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Housing concerns for Cambridge-Oxford corridor

House credit part 3 via flickr

The success of the Cambridge, Milton Keynes and Oxford corridor is at risk without a “joined-up plan” for housing and transport connectivity, according to a new report from the National Infrastructure Commission (NIC).

The NIC has today (16 November) published its interim report on how to maximise the potential for the area, while protecting the environment and securing the homes and jobs needed in the region.

The report’s central finding is that a lack of sufficient and suitable housing presents a fundamental risk to the successful development of the area. Without a joined-up plan for housing, jobs and infrastructure across the corridor, it will be left trailing behind its international competitors, according to the report.

In light of the interim findings, the NIC has made a series of recommendations:

• Government should go ahead with East West Rail’s initial phase, a new link cutting journey times by more than half on the route from Oxford to Bedford via Bletchley, ensuring it is delivered before 2024. It should also invest in the urgent development of detailed plans for both the next phase of East West Rail, which would complete the link to Cambridge, and a new Oxford-Cambridge Expressway.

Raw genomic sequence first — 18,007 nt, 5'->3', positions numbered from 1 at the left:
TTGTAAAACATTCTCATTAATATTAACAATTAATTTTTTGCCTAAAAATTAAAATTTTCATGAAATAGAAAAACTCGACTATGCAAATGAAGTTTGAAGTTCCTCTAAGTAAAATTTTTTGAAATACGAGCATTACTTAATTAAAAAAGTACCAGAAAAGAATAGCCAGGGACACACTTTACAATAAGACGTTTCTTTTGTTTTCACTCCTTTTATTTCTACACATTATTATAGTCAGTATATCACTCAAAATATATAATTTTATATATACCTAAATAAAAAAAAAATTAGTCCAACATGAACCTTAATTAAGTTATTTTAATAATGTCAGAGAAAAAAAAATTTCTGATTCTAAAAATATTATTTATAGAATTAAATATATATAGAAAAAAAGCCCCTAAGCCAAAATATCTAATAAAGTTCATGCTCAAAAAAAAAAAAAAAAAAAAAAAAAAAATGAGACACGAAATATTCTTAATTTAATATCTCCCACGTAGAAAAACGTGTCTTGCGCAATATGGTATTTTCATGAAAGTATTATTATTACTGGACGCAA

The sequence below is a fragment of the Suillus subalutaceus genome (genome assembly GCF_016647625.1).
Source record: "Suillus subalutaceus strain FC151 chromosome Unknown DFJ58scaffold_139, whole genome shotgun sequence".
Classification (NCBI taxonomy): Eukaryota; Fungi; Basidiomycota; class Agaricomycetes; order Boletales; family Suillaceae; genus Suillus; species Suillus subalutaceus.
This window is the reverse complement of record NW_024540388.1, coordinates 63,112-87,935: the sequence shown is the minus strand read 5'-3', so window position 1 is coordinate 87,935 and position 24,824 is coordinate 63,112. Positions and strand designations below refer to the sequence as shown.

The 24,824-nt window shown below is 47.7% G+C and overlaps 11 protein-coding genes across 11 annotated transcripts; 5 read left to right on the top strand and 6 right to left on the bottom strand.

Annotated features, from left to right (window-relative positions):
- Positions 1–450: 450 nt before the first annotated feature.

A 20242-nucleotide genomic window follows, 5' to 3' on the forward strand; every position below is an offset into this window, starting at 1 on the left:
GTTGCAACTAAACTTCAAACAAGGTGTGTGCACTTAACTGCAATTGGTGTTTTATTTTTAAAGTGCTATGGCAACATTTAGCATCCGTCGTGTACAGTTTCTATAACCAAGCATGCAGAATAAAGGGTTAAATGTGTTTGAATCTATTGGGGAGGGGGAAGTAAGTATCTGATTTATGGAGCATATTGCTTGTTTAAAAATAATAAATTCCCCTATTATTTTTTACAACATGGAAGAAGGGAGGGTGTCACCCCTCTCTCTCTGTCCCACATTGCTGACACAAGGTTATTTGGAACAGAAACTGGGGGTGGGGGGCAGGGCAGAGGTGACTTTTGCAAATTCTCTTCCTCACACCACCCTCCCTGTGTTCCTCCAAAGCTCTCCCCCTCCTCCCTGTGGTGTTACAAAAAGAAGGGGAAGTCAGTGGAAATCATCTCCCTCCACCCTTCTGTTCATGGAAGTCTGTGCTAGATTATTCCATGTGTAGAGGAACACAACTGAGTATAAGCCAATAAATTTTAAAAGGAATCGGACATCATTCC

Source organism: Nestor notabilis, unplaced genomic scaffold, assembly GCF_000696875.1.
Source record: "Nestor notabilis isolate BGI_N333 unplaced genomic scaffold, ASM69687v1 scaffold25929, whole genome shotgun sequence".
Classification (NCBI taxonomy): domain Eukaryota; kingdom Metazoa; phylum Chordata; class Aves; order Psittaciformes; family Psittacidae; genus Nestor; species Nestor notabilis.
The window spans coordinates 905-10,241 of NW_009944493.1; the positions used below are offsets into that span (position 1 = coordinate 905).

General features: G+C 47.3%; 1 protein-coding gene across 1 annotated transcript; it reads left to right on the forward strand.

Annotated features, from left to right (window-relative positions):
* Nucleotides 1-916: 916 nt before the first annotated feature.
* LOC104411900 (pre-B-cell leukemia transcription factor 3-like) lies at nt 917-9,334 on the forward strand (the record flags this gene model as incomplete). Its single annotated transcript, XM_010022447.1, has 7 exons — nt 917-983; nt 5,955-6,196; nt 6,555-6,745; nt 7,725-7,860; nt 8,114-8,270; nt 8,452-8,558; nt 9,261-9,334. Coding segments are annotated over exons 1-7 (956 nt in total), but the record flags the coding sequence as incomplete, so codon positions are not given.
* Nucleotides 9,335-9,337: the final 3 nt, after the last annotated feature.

• Plans for these major new transport links should be drawn up with the specific intention of securing the tens of thousands of new homes this area needs.

• Local authorities, local enterprise partnerships, key government departments and national delivery agencies should work together to develop a strategic vision for housing, jobs and infrastructure across the corridor, as well as proposals for the joint governance arrangements required to deliver co-ordinated planning. This should include the consideration of ambitious new delivery mechanisms, such as development corporations focused on new transport hubs and interchanges. The quality of infrastructure and its impact on maintaining and enhancing the built environment of the corridor should be central to any strategic plan for the area.

“To succeed in the global economy, the UK must build on its strengths. The corridor connecting Cambridge, Milton Keynes and Oxford could be Britain’s Silicon Valley – a globally recognised centre for science, technology and innovation. But its future success is not guaranteed,” said NIC deputy chair Sir John Armitt.

“Transport links across the corridor are often slow, unreliable and congested, and the area is home to two of the least affordable cities in the UK, in part because it has consistently failed to build the homes it needs. These twin problems are already increasing costs for businesses and diminishing their ability to attract employees at all levels – including the recruitment and retention of globally mobile talent.